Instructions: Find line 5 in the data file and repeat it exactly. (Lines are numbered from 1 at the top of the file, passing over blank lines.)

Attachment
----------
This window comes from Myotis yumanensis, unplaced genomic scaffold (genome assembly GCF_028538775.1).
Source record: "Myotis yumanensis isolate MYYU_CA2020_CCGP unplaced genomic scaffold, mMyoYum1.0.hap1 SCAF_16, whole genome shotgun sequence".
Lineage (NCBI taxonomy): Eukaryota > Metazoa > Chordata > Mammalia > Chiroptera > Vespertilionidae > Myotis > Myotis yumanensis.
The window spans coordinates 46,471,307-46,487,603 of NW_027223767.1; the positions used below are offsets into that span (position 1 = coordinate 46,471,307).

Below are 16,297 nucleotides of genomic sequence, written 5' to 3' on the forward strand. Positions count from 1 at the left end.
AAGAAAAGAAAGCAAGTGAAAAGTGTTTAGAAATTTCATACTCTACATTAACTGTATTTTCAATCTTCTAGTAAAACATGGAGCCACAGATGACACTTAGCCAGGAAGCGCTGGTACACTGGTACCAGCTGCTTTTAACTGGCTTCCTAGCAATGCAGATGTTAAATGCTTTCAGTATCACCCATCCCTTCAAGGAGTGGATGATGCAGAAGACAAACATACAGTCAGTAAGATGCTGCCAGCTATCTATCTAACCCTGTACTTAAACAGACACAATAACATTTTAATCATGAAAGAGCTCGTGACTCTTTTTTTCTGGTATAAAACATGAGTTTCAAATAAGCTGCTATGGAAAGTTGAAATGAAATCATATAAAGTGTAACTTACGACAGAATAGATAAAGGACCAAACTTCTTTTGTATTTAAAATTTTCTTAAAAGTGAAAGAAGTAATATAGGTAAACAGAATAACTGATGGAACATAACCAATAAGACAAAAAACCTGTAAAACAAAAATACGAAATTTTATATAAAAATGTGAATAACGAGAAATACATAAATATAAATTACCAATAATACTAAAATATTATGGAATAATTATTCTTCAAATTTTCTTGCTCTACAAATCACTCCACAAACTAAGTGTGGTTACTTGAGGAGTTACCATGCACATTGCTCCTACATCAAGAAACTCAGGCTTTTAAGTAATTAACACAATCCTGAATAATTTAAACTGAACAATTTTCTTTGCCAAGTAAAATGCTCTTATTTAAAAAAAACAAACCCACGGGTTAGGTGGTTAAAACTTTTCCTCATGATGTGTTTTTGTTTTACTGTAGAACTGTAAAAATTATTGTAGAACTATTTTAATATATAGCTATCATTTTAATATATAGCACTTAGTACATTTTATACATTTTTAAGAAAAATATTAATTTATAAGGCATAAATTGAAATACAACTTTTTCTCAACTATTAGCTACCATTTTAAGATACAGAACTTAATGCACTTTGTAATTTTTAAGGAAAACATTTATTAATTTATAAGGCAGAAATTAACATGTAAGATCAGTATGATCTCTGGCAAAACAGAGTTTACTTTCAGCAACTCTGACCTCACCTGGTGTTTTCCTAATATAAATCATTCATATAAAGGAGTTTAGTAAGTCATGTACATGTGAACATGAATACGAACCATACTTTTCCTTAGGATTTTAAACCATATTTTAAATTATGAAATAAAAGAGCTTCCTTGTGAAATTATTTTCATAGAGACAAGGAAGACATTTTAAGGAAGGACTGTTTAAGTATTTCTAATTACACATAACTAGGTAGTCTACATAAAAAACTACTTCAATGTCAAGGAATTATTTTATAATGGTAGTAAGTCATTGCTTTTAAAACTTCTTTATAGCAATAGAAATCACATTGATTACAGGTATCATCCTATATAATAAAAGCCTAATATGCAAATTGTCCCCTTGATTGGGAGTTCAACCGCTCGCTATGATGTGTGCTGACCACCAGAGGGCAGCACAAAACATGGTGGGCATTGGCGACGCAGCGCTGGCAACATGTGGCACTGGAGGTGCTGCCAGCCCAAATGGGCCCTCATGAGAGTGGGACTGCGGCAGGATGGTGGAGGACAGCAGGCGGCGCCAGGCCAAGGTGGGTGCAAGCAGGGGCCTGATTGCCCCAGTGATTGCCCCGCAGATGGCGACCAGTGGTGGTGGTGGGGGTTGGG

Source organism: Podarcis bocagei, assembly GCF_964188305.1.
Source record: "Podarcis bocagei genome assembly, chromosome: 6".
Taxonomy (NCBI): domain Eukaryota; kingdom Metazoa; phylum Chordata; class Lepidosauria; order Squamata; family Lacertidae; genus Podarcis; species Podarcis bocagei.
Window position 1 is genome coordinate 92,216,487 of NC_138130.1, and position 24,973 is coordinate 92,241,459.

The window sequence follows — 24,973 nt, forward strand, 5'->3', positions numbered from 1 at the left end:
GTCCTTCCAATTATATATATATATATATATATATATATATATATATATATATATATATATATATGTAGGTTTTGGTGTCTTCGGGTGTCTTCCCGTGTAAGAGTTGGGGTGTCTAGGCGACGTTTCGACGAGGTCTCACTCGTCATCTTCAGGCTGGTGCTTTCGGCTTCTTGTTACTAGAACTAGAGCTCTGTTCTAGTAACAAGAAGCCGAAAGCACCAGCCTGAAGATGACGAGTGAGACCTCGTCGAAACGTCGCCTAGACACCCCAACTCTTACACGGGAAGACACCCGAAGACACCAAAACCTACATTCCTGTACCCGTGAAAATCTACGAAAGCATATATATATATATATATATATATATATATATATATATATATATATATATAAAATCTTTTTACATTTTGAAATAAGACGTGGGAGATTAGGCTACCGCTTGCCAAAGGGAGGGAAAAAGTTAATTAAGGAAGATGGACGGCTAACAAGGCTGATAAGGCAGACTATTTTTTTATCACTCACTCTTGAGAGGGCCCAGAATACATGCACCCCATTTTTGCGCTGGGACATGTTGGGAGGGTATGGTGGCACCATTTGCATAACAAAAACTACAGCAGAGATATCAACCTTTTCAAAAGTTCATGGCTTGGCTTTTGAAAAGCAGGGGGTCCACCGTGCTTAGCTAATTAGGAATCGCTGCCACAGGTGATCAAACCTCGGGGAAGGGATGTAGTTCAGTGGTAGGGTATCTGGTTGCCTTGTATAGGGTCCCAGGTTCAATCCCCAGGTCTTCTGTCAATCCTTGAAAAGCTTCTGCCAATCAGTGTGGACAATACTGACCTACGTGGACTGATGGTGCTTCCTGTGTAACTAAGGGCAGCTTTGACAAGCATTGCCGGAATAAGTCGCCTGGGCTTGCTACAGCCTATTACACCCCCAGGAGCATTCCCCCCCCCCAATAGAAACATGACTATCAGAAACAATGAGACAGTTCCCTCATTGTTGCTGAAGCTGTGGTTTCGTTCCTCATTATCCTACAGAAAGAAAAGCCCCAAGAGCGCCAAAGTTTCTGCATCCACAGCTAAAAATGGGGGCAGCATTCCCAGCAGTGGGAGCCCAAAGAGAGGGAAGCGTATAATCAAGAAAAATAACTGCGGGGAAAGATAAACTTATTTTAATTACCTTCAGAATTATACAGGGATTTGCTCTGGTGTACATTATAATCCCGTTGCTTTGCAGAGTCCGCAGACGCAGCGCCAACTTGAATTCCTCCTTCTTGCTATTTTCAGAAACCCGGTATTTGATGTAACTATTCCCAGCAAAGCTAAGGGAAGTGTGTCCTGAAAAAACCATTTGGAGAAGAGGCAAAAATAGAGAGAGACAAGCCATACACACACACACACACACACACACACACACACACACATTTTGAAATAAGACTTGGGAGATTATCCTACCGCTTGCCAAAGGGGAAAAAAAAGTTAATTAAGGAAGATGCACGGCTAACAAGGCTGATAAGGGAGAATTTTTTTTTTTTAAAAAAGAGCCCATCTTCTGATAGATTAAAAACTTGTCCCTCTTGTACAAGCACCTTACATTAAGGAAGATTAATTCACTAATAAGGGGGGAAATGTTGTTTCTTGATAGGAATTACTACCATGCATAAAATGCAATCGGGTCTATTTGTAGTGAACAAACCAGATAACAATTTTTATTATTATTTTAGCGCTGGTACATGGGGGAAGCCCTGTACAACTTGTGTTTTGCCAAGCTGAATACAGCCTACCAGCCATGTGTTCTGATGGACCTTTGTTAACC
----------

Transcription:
Below are 16,297 nucleotides of genomic sequence, written 5' to 3' on the forward strand. Positions count from 1 at the left end.